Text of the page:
Support the Café
The U.S. Supreme Court receives thousands of petitions for certioriai each year, and hears only a small fraction of them. The nine justices regularly hold conferences to determine which cases merit further review, and a decision on the South Carolina petition is expected to come before the end of June. If the court chooses not to grant certiorari, no further appeals are possible.
The Fort Worth Court of Appeals will decide our case based on the law and facts. Recently, however, there has been some misleading information put out about how the South Carolina ruling might affect our case here in Fort Worth. So I asked our legal team to address the misstated legal implications in a statement we could share with those interested. – Bishop Scott Mayer, provisional bishop of Fort Worth
The Diocese of South Carolina under the leadership of Bishop Mark Lawrence was granted an extension on Friday for filing a request for a rehearing, giving lawyers 30 days to submit their petition with the S.C. Supreme Court. If granted the petition, attorneys will argue the case again, this time before a court whose members have partially changed.
“A federal false-advertising lawsuit against the bishop of a breakaway group should be sent back to U.S. District Court in Charleston for trial on its merits, attorneys representing the Episcopal Church’s bishop for eastern South Carolina argued before a three-judge panel in Richmond, Va., on Friday, December 9.” – The Episcopal Diocese in South Carolina
Supply priests also reminded South Carolina Episcopalians that the church accommodates various theological opinions and worship styles. The arid confessionalism of the old regime was replaced by a vigorous range of viewpoints, and worship groups, often relying on many different priests over a course of a liturgical season, were inspired and challenged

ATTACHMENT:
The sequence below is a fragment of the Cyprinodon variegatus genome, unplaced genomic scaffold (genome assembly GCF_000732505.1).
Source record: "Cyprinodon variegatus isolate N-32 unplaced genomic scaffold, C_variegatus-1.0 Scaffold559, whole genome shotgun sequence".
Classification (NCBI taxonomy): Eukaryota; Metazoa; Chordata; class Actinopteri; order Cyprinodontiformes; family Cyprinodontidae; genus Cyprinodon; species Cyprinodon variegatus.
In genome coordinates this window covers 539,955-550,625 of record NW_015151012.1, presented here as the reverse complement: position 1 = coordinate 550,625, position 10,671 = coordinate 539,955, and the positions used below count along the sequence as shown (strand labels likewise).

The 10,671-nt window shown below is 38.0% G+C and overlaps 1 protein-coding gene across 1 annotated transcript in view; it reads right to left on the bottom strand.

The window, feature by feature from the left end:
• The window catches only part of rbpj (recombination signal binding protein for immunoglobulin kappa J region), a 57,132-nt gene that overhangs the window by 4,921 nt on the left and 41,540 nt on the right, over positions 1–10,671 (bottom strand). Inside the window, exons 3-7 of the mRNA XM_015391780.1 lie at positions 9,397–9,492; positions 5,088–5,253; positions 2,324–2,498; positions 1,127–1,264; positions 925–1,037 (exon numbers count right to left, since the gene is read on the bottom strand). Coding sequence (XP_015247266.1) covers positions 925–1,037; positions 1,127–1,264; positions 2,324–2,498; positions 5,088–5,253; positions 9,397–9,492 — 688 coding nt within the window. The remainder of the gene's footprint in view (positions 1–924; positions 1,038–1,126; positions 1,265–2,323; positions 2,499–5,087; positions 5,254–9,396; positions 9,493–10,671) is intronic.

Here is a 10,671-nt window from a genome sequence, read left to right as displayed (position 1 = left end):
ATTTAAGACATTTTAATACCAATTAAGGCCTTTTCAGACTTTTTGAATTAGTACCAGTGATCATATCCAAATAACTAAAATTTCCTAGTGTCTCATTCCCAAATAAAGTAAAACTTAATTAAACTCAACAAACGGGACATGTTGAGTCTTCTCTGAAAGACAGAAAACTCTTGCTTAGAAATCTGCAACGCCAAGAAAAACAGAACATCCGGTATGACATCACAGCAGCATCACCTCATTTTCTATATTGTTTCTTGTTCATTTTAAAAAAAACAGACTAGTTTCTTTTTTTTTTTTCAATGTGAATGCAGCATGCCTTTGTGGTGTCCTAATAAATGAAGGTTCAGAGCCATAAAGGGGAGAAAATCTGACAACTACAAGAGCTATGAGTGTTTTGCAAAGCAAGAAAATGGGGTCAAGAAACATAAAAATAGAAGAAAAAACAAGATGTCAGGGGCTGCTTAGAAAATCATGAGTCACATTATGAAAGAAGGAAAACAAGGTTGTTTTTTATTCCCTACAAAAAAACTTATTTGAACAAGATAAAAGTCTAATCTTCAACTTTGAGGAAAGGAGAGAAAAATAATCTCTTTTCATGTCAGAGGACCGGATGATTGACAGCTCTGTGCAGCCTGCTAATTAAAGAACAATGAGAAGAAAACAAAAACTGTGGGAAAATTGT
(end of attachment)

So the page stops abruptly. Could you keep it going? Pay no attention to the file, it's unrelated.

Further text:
The Rt. Rev. Gladstone B. “Skip” Adams III has been nominated to the next provisional bishop of The Episcopal Church in South Carolina to succeed Bishop Charles G. vonRosenberg, who is retiring.
The Charlotte Observer reports that arguments over the conservative Diocese of South Carolina’s 2012 split from the Episcopal Church will continue in the state Supreme
The Episcopal Café seeks to be an independent voice, reporting and reflecting on the Episcopal Church and the Anglican tradition. The Café is not a platform of advocacy, but it does aim to tell the story of the church from the perspective of Progressive Christianity. Our collective sympathy, as the Café, lies with the project of widening the circle of inclusion within the church and empowering all the baptized for the role to which they have been called as followers of Christ.
The opinions expressed at the Café are those of individual contributors, and, unless otherwise noted, should not be interpreted as official statements of a parish, diocese or other organization. The art and articles that appear here remain the property of their creators.
All Content © 2017 Episcopal Café